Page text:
Time for a Knee Replacement?
Consider an operation when your quality of life is suffering despite conservative therapies and you understand all your options.
Your knee aches. You have difficulty making the trek around the block, and you can’t play the sports you enjoy. You’re thinking about having knee surgery.
But before you take that step, try conservative treatments, understand the different types of surgery, and, with your doctor’s guidance, carefully weigh the pros and cons of each procedure. In opting for surgery, especially knee replacement, consider how knee pain is affecting your quality of life and how much you stand to gain from an operation.
“If you tell me that on the 18th green your knee starts to bug you and you want your knee replaced, I’ll probably advise you not to have surgery,” says Trevor Murray, MD, a Cleveland Clinic orthopaedic surgeon. “But if you tell me you don’t even get your mail out of the mailbox because your knee hurts so bad, I’m going to recommend a knee replacement. You need to have a frank discussion with your physician.”
Before trying surgery
Treatment for knee pain typically begins with oral pain relievers coupled with physical therapy, targeting the quadriceps and hamstring muscles of the upper leg.
If these treatments fail to provide sufficient benefit, your doctor may recommend injections of corticosteroids (such as cortisone) or hyaluronic acid (viscosupplementation). These injections may provide relief for several weeks to several months, although treatment response varies by patient, Dr. Murray says.
You might require surgery sooner if X-rays show significant erosion of the cartilage and bones comprising the knee joint or tears in the meniscus or other structures of the knee, or if your joint has deteriorated to the point where your range of motion is greatly limited.
“One of the best predictors of post-operative range of motion is pre-operative range of motion,” Dr. Murray says. “If you see that being lost at a rapid rate, you may encourage a patient to have surgery sooner.”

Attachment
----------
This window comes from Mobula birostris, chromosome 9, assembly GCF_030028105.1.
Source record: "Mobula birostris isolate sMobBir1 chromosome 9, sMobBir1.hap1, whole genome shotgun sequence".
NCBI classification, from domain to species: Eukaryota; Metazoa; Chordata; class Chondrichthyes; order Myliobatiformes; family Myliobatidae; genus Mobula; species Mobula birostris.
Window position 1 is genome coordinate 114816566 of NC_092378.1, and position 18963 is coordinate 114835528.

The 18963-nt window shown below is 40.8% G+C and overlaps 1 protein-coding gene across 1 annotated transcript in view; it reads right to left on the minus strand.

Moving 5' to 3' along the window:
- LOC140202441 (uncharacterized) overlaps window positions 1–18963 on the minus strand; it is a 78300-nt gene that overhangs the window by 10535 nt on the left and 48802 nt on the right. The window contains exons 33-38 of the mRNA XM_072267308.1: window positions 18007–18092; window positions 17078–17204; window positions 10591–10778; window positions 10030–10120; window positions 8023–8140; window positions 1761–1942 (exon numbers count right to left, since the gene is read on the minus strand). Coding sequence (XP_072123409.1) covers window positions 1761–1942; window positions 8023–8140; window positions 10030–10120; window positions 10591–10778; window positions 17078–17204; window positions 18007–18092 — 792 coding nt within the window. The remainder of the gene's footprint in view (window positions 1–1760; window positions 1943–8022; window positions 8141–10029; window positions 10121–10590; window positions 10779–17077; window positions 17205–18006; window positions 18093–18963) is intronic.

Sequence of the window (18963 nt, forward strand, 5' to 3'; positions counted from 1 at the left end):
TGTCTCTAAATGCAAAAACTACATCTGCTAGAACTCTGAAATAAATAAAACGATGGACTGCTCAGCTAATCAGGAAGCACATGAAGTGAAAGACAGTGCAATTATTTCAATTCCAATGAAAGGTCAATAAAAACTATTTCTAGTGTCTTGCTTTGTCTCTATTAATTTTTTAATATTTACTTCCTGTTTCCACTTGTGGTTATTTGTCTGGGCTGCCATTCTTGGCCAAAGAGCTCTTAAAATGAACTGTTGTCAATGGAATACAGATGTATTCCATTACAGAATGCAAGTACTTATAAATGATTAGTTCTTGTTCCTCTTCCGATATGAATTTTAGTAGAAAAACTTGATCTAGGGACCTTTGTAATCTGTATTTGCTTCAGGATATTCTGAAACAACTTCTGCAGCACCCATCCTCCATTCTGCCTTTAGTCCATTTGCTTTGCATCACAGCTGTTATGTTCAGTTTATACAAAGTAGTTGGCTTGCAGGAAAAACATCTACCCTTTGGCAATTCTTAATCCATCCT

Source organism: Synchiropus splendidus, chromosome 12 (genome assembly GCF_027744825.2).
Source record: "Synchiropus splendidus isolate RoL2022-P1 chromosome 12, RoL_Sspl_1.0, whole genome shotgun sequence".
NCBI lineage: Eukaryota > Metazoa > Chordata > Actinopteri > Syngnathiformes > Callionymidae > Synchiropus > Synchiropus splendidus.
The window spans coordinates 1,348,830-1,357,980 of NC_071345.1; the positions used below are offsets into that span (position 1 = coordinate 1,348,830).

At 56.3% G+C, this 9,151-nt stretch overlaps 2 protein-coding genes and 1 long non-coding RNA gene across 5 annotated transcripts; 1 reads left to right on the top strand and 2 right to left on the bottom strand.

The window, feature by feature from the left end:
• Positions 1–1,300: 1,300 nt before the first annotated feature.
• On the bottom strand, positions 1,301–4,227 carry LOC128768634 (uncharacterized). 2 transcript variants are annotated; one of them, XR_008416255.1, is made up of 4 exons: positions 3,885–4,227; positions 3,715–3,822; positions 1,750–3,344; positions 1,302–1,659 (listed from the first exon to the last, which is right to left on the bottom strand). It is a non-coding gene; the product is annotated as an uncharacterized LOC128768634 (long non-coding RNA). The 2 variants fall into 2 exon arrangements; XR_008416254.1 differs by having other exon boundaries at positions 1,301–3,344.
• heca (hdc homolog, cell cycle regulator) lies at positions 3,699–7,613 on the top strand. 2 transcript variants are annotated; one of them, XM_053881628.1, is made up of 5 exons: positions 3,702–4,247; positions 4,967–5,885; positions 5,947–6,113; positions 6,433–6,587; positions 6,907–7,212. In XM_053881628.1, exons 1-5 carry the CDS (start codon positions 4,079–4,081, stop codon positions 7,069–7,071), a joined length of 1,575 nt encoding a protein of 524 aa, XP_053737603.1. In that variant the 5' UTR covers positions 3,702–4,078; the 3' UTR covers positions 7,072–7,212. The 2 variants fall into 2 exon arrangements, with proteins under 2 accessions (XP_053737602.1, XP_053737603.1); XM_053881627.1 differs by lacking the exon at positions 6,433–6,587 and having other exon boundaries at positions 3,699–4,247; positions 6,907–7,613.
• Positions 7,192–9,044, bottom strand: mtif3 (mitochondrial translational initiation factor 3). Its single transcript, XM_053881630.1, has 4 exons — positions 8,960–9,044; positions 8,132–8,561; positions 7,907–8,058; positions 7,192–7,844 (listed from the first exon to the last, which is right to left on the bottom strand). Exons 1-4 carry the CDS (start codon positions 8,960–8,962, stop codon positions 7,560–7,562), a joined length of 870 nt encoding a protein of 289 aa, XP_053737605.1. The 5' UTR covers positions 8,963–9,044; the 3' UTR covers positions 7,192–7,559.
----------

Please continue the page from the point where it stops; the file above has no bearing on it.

Arthroscopic surgery. Arthroscopic surgery is indicated primarily for meniscal or cartilage tears and removing bone or cartilage fragments. During this outpatient procedure, the surgeon inserts a tiny scope and surgical instruments though small incisions to visualize the knee and make any repairs. Most patients use crutches for a week or two after the surgery, Dr. Murray says. He also cautions that arthroscopic surgery is not a fix for knee arthritis, nor will it delay a knee replacement.
Osteotomy. The knee consists of three compartments: the medial (inside), lateral (outside), and patellofemoral (kneecap). For some patients with knee osteoarthritis confined to the medial or lateral compartment and caused by poor alignment of the knee bones (tibia and femur), osteotomy may help. In this procedure, either the tibia or femur is cut and reshaped to relieve pressure on the diseased compartment and transfer weight to the healthy compartment. The downside is that pain relief is not as predictable after osteotomy as it is with knee replacement, and osteotomy sometimes can make subsequent knee replacement surgery more difficult. “People who have osteotomy are likely to ultimately need a knee replacement,” Dr. Murray says.
Partial knee replacement. Today, instead of undergoing osteotomy, more patients with arthritis limited to one knee compartment are treated surgically with partial knee replacement, in which the cartilage and meniscus of the damaged compartment are replaced with a metal and plastic implant. Compared to total knee replacement, the partial procedure often allows for more natural knee function, faster recovery, shorter hospital stays, and less post-operative pain. With some partial implants, 90 percent or more still function well up to 10 years. However, a significant proportion of patients will experience a progression of their arthritis in the untreated knee compartments and eventually require a total knee replacement.
Total knee replacement. Many surgeons regard total knee replacement as the only long-term cure for knee osteoarthritis because the procedure removes everything that is or could become diseased, including the cartilage and the ends of the bones. Most patients remain in the hospital for three to four days, walk without assistance in three to four weeks, and are “feeling good in about eight to 10 weeks,” Dr. Murray says.
Surgery can produce dramatic improvements, but with any operation comes the small risk of blood clots and infection, as well as some pain as you recover from surgery and rehabilitate your knee.
“You should be able to get back to the majority of the activities you enjoy, but there may be some concessions you have to make,” Dr. Murray says. “I tell my patients that I’m not going to give them the knee they had when they were 16 years old and had no arthritis. The goal is a knee that is much less painful and much higher functioning than the one they have.”